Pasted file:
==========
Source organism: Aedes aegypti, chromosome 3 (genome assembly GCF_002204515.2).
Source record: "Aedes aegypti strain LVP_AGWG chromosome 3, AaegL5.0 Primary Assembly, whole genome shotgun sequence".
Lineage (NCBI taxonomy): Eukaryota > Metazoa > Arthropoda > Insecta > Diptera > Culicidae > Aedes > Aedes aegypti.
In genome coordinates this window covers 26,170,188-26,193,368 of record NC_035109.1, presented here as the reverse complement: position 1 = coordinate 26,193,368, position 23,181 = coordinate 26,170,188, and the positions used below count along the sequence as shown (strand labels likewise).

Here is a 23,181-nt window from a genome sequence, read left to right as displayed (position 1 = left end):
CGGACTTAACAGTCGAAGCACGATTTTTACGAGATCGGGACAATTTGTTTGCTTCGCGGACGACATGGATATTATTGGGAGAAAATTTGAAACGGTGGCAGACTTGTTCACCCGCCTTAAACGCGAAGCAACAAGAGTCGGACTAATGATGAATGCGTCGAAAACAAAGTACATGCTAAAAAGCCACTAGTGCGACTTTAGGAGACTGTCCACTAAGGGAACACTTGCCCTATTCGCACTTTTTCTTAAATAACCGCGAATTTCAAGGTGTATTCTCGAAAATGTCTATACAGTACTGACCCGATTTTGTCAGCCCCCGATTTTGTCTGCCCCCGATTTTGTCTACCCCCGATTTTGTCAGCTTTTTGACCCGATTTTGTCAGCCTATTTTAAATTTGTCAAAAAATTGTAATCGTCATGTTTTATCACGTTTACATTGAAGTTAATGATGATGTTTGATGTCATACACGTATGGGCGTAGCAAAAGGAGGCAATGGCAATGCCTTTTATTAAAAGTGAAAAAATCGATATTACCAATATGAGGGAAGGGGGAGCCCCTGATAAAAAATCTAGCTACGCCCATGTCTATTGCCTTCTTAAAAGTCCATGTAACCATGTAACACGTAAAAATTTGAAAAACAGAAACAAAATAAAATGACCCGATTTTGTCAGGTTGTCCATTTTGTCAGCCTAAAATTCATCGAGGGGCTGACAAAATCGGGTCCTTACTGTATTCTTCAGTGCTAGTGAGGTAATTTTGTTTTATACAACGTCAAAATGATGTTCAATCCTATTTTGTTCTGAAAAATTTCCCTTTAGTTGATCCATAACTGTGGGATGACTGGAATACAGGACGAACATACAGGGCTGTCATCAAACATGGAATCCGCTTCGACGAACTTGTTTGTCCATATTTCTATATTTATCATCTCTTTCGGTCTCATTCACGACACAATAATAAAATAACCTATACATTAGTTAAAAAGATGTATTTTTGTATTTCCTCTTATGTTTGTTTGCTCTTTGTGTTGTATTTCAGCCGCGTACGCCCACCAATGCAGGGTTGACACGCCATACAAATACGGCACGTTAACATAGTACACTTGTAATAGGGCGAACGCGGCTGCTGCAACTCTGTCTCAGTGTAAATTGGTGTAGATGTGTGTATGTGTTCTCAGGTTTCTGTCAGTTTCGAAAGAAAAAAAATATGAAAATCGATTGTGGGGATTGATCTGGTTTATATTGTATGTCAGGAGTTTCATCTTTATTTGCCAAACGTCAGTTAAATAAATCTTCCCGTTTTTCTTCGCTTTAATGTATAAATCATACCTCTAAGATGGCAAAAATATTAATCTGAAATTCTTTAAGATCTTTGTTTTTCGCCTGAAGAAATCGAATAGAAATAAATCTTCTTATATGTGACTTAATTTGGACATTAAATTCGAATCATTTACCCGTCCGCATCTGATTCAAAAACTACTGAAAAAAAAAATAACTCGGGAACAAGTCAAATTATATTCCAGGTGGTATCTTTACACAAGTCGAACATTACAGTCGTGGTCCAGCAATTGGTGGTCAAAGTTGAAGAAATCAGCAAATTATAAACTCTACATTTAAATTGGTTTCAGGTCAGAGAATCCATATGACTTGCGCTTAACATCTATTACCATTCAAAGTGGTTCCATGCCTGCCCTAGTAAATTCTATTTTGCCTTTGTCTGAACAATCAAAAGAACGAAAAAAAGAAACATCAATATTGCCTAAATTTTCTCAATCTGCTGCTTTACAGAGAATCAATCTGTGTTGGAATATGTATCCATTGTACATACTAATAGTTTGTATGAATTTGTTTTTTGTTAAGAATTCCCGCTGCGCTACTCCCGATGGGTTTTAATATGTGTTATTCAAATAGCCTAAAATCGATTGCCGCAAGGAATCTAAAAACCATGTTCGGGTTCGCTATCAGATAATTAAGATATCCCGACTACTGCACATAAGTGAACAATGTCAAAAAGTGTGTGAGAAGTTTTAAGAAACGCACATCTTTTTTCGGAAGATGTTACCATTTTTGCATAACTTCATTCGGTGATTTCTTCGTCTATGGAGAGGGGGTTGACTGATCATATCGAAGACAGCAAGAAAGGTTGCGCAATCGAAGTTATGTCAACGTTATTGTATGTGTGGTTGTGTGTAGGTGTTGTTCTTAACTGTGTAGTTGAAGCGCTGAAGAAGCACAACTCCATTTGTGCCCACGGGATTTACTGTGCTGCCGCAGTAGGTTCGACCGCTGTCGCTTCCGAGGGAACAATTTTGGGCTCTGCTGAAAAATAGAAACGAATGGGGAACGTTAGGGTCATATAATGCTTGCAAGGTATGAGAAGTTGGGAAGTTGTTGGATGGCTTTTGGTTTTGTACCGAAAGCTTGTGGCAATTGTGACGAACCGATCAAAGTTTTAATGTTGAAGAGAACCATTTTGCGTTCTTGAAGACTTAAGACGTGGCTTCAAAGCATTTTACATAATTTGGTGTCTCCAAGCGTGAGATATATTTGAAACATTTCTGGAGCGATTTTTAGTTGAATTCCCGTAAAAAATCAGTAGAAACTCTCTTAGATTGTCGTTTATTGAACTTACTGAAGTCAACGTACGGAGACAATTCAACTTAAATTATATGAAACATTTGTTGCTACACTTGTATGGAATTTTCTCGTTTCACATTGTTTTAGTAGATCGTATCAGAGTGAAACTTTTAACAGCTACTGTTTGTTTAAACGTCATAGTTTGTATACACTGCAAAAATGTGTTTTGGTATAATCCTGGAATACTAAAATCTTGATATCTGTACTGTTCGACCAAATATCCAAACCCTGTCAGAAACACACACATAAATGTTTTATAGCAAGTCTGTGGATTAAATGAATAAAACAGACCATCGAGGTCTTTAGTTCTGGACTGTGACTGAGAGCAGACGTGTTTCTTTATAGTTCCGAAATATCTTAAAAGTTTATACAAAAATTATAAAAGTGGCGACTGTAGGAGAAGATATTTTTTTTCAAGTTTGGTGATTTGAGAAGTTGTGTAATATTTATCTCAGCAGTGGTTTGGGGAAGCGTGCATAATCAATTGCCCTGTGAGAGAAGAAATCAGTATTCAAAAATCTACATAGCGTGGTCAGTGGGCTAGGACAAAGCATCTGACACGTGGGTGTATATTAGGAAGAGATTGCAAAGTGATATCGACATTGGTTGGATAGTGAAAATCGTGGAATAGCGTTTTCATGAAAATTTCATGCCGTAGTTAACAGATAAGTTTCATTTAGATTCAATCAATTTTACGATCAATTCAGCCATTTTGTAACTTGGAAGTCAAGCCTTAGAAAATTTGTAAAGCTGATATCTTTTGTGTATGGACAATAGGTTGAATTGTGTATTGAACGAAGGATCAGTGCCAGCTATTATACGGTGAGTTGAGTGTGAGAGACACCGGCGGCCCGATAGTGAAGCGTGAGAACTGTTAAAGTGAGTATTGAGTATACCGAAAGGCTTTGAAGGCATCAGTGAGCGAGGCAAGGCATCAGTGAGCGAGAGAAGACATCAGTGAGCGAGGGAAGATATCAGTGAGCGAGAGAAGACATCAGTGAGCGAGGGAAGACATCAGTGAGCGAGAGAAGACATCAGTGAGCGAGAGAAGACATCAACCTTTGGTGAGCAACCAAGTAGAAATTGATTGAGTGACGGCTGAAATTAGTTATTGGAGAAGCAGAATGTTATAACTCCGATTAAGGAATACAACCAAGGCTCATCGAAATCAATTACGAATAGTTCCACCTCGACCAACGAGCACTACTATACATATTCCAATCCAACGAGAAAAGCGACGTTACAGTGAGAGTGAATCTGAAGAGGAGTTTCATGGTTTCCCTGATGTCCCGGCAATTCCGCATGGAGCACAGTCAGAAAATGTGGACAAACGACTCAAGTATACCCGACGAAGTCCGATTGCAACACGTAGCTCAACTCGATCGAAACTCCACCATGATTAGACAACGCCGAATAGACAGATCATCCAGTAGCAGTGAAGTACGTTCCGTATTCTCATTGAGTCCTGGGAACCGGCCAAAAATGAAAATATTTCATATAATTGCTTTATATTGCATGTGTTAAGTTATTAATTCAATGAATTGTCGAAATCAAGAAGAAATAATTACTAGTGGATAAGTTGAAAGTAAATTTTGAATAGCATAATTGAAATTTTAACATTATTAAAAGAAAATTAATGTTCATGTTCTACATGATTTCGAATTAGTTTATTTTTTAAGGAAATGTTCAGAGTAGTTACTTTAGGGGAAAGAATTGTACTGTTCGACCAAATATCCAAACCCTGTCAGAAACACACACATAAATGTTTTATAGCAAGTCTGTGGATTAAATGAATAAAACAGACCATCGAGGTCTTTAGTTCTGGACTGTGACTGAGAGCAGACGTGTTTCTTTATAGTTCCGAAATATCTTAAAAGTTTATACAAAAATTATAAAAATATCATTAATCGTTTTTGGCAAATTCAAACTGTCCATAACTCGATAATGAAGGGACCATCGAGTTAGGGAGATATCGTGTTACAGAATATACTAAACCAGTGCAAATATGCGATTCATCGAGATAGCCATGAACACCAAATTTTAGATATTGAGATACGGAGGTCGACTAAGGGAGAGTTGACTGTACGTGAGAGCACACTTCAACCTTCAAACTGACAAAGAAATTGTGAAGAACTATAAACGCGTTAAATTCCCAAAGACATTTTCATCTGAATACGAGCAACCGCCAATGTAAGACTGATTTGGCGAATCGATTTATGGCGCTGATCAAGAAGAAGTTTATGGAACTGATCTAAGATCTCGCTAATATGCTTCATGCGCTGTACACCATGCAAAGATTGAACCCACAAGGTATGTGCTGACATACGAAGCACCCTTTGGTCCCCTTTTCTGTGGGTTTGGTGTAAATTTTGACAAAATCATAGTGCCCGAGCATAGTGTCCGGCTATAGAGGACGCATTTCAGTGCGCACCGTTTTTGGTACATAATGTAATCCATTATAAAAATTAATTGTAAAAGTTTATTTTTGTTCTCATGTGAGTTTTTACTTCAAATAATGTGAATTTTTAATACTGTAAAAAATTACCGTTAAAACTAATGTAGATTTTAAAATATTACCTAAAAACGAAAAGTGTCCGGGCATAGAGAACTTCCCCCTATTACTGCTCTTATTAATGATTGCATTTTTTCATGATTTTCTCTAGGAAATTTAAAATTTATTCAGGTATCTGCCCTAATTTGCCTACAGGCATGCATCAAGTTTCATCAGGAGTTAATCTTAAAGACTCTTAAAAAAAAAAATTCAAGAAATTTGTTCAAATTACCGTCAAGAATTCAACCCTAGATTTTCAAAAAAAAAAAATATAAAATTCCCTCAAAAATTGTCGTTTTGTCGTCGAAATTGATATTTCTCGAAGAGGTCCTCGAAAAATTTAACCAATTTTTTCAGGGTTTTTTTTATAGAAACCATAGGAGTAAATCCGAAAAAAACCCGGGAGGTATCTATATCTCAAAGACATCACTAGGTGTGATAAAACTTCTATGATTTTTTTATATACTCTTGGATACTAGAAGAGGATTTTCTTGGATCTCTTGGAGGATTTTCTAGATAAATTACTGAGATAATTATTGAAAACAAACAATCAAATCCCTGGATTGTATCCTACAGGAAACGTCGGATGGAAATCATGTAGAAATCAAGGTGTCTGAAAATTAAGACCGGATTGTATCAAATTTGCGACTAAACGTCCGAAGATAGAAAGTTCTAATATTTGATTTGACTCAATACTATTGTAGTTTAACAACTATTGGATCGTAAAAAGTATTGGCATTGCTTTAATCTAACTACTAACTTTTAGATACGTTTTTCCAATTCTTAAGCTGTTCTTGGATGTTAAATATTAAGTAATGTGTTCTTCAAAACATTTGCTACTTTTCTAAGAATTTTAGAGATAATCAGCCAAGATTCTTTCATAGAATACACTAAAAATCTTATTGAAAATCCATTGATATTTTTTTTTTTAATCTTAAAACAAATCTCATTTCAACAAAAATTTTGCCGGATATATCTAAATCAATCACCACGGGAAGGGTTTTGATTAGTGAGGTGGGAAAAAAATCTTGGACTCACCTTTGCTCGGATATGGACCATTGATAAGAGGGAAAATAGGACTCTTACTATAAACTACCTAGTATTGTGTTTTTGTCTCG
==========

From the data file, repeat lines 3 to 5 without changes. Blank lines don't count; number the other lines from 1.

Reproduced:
Lineage (NCBI taxonomy): Eukaryota > Metazoa > Arthropoda > Insecta > Diptera > Culicidae > Aedes > Aedes aegypti.
In genome coordinates this window covers 26,170,188-26,193,368 of record NC_035109.1, presented here as the reverse complement: position 1 = coordinate 26,193,368, position 23,181 = coordinate 26,170,188, and the positions used below count along the sequence as shown (strand labels likewise).

Here is a 23,181-nt window from a genome sequence, read left to right as displayed (position 1 = left end):